He Is Not Here, For He Is Risen!
by Louis DeBroux
Mar 31, 2013 | 1081 views | 0 0 comments | 6 6 recommendations | email to a friend | print
Nearly two thousand years ago, a young Jewish carpenter of humble means walked the dusty paths of Jerusalem and the surrounding towns, preaching to all who would hear him. To the rich and powerful, the educated and pedigreed, he was a man of no consequence, at least at first. He spoke of God’s commandments, of showing charity for our fellow man. He spoke of kindness and love unfeigned, of placing the needs of others above our own, of turning the other cheek. It was a radical departure from the prevailing wisdom of the day, and yet those who were humble and lowly in heart themselves saw in Him a newfound hope, a promise of riches in Heaven in the next life in exchange for humility and obedience in this life.

The young carpenter’s name was Jesus of Nazareth. Until the age of 30, he worked with his father as a carpenter to eke out a meager living. Then one day he set out on his own, teaching this new gospel with power and conviction. He began to perform miracles, healing the blind and the lame and the leprous, and as word of his great deeds spread, many began to seek him out.

As his following grew, he began to attract the attention of the ruling class, the Pharisees, who saw in him a danger to their own power. In an effort to discredit him, they sought to trap him with devious questions. Yet Christ knew their thoughts and the wicked designs of their hearts, and he rebuked them and exposed them for the hypocrites that they were. He rightly accused them of appearing to draw close to God with their words, while their hearts were black with malice and a lust for power. When he performed miracles, they became angry and fearful. If he was who he said he was, then by right he was not only the king of Israel, but the king of all the Earth. When Jesus Christ proclaimed himself as the Son of the Living God, they became enraged and sought his life, accusing him of blasphemy and demanding he be put to death.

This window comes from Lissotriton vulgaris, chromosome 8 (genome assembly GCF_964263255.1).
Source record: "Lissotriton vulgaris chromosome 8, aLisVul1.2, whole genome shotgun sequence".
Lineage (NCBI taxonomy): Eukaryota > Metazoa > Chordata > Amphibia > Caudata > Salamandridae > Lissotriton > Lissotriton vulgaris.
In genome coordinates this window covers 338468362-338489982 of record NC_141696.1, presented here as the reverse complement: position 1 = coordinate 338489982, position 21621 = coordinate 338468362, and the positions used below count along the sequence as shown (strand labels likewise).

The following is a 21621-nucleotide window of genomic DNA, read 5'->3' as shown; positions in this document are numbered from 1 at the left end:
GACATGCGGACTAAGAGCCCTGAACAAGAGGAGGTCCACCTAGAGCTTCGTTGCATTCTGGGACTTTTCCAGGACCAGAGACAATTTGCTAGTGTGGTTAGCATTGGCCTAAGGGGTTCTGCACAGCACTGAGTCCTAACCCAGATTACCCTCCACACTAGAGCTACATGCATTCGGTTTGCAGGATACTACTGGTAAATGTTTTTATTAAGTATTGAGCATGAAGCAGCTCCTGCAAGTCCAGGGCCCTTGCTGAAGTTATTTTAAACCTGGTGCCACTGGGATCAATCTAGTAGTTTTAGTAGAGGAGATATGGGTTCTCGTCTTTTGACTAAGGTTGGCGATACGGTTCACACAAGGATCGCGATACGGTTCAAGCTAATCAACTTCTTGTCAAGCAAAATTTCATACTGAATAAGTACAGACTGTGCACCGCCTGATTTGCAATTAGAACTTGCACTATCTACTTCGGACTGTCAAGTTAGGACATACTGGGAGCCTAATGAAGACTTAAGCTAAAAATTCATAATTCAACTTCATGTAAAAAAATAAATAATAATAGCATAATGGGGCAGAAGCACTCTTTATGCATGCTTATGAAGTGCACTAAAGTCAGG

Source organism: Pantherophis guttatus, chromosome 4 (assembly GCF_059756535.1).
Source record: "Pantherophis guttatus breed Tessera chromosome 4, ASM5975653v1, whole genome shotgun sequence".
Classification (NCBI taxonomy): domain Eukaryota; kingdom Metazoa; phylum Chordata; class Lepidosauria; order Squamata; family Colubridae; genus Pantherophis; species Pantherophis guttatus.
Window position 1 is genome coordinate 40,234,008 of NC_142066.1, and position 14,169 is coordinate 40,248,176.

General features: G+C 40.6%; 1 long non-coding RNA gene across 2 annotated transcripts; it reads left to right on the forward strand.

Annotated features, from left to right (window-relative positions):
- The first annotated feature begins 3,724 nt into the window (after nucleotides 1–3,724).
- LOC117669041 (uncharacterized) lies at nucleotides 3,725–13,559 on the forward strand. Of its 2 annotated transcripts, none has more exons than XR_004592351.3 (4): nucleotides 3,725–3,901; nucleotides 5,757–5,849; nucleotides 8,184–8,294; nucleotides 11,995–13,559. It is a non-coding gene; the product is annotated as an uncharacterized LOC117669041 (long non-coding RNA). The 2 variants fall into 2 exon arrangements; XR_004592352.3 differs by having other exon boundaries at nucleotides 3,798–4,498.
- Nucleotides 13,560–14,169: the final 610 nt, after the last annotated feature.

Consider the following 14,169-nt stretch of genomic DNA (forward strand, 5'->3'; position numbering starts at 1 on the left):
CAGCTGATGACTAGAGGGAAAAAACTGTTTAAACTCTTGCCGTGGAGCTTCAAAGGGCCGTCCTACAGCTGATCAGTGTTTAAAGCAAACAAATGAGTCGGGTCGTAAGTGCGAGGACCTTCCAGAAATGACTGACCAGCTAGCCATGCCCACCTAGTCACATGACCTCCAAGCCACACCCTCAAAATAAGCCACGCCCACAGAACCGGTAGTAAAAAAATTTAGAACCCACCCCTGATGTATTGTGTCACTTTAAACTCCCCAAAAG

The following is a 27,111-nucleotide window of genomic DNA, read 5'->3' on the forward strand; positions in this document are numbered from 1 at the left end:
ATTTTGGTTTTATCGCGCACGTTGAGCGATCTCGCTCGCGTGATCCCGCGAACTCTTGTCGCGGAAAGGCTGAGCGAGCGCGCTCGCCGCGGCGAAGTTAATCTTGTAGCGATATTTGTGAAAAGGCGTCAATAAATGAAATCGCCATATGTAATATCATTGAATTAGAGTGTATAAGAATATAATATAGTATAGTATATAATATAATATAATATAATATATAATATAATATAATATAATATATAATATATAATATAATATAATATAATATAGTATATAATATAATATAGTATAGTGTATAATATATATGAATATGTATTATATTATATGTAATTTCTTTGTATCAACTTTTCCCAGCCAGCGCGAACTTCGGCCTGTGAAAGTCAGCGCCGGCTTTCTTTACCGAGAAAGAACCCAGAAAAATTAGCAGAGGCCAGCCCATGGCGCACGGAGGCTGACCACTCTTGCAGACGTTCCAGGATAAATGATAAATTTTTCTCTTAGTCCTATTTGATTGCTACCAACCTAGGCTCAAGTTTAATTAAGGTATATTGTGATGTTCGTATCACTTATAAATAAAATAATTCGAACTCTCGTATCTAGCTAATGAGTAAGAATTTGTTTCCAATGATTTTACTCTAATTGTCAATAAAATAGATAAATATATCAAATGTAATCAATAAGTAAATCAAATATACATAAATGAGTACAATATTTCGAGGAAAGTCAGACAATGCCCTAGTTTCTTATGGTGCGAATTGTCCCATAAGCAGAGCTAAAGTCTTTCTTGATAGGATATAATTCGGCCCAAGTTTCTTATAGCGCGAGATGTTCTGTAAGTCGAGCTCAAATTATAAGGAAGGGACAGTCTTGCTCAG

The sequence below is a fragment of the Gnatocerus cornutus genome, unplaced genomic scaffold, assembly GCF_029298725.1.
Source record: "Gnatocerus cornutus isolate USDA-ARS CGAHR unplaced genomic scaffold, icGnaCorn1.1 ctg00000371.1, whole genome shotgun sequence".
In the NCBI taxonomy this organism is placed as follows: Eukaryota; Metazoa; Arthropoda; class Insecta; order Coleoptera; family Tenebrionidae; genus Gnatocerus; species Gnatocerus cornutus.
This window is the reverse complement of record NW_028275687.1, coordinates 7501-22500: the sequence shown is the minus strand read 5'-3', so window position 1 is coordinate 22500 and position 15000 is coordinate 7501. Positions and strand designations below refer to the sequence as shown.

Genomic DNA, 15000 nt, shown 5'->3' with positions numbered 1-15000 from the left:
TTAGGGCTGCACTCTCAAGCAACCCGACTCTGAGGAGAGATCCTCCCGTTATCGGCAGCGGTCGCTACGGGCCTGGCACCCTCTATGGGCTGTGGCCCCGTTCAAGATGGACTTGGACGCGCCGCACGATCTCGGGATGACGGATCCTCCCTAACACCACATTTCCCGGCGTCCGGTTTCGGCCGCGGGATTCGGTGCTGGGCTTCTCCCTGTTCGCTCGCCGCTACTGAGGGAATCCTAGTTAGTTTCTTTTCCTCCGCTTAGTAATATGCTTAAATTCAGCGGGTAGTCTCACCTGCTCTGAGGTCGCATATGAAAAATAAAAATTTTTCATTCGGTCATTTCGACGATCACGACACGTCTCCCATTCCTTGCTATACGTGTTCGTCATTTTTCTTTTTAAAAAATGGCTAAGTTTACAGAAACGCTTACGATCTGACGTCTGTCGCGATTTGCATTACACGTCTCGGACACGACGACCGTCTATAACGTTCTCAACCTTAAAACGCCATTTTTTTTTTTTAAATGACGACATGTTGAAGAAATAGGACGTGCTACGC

As sunlight dawned on the first day of that Easter week, no man on Earth knew that this young Jewish carpenter was about to change the world forever. Even the apostles and disciples that were by his side daily did not grasp the profound importance of what was about to occur, and the implication for the salvation of all mankind. On the fifth day before Passover, Jesus entered Jerusalem riding on the back of a donkey as foretold by the ancient prophets, the rejoicing Jews throwing palm fronds on the ground in front of him and shouting “Hosanna to the Son of David: Blessed is he that cometh in the name of the Lord; Hosanna in the highest!”

All the while, the chief priests, and the scribes, and the elders of the people, had gathered in secret in the palace of the high priest, Caiaphas, to plot the death of the Christ who had become a danger to their power. Judas Iscariot, whose name will forever be synonymous with betrayal, came to the elders and offered to give up the Christ in return for 30 pieces of silver. Yet Jesus, our God made flesh, had already prophesied of the dark deed, telling his apostles “Ye know that after two days is the feast of the passover, and the Son of man is betrayed to be crucified.”

With his death imminent, Jesus gathered the apostles for the Last Supper, announcing the betrayal, and introducing the ordinance of the sacrament of the new testament, the bread and wine a symbol of the flesh torn and the blood shed for the salvation of all mankind through the remission of sins.

One can only imagine how Jesus must have felt next, as he made the walk to the Garden of Gethsemane, understanding what would come next, but not yet fully comprehending the pain and suffering he would endure. Yet that realization dawned on him as he asked all the disciples to stay at the entrance, except his beloved Peter and the sons of Zebedee, who he exhorted to come further and be near as he prepared to endure his greatest suffering. Then he went a little further, and “fell on his face, and prayed, saying, O my Father, if it be possible, let this cup pass from me: nevertheless not as I will, but as thou wilt.” Then he returned to the sleeping Peter and bade him awake, and be vigilant, lest he enter into temptation.